At the sugar boom's peak, Maui had eleven operational plantations and mills located from Kipahulu and Hana in the east to Lahaina in the west, and from Ulupalakua and Makawao upcountry to Wailuku in the north.


Many plantations had railroads to haul cane from the fields to the mill, but only remnants of one survive as part of the Lahaina, Kaanapali & Pacific Railroad Sugar Cane Train tourist attraction in Lahaina.


King sugar's appetite for laborers was the impetus behind Hawaii's reputation as a melting pot of the Pacific Rim, although the industry's search for cheap labor was not limited to the Pacific region. The first contract laborers were a ship load of Chinese "coolies" who arrived in 1852 and were distributed among the planters. They were followed by waves of workers from Japan, Portugal, Puerto Rico, Philippines and other Pacific islands.


Each of the groups brought their cultural heritage to the islands. While they were intentionally kept separate in the early days, usually housed in plantation villages by nationality, they now add their rich cultural backgrounds to the tapestry which makes Maui no ka oi (the very best). The melting pot bubbles with the input of many international ingredients and the outcome is a tasteful and often colorful mix of heritages.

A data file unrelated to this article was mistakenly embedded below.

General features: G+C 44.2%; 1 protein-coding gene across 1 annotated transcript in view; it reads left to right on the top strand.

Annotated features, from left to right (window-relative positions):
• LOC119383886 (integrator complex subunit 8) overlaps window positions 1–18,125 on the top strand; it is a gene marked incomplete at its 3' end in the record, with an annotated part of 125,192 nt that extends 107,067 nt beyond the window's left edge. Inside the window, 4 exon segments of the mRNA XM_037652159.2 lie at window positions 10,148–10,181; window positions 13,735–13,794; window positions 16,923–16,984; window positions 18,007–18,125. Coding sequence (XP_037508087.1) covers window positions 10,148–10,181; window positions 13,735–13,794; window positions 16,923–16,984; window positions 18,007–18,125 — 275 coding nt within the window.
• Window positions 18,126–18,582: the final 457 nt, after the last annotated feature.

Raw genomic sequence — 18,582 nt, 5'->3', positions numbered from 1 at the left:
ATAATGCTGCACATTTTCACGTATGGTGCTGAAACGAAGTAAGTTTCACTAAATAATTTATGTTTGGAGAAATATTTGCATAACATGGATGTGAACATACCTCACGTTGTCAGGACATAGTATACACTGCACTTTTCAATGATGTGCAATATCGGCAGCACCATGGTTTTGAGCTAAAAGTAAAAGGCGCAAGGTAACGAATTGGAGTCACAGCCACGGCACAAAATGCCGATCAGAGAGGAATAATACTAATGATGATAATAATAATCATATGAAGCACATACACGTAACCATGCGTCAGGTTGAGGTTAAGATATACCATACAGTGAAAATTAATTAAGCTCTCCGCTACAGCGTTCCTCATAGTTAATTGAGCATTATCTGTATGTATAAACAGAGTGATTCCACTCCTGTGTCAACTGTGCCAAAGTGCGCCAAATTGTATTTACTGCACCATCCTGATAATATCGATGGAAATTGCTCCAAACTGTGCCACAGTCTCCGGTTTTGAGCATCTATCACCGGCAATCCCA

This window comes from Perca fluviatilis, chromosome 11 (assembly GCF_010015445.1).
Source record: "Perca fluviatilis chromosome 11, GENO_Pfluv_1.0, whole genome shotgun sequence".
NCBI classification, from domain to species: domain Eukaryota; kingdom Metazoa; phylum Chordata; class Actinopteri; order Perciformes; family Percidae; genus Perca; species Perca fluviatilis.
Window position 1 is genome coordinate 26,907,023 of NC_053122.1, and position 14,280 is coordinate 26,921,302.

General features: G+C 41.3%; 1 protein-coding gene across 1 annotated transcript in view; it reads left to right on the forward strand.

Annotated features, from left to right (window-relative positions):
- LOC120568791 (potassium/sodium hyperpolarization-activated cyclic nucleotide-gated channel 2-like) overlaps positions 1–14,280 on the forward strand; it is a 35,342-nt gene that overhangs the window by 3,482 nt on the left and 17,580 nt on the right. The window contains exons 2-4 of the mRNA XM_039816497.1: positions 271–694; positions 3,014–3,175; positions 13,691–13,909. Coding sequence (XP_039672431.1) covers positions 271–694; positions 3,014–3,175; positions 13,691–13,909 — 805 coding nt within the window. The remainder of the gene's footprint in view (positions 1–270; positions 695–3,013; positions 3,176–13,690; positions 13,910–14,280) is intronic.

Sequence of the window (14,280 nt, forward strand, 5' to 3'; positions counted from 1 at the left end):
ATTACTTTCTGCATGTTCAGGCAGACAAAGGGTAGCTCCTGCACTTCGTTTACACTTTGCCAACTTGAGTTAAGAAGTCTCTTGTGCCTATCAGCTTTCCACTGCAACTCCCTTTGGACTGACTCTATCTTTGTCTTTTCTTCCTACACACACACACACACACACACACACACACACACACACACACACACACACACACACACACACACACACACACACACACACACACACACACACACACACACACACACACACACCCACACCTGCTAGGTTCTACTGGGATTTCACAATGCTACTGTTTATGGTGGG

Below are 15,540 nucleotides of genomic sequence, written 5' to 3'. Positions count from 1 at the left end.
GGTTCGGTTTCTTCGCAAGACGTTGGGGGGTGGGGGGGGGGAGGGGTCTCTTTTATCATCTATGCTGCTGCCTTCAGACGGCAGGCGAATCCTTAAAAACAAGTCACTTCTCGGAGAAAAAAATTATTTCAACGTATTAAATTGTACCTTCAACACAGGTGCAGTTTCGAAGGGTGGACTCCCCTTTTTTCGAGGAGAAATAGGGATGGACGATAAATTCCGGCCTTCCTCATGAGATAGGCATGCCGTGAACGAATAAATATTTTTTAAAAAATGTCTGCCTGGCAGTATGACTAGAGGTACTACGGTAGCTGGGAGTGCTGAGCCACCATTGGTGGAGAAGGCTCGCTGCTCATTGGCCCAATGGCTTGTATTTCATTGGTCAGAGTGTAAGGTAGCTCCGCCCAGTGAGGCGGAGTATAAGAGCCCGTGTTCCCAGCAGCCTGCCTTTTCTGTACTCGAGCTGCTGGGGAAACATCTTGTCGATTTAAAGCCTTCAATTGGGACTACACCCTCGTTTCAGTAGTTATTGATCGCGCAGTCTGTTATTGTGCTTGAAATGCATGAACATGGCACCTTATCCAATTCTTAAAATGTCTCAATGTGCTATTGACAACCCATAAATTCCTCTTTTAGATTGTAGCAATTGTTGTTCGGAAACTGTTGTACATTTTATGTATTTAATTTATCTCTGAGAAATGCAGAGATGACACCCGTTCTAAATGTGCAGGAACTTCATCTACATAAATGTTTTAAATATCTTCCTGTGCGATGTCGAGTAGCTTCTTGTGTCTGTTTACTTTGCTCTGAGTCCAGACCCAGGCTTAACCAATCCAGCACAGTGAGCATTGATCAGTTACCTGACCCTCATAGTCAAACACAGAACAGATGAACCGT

A contemporary look


Many Maui citizens believe that a critical mass has been reached of people who are being negatively effected by the practice of open field burning in one way or another. They point to the heavy toll cane  burning takes on the island's environment and economy and on the health of residents and visitors alike.  Now, for the first time they believe there are enough people on Maui who feel sugar cane burning is no longer acceptable corporate behavior and are willing to speak out against it.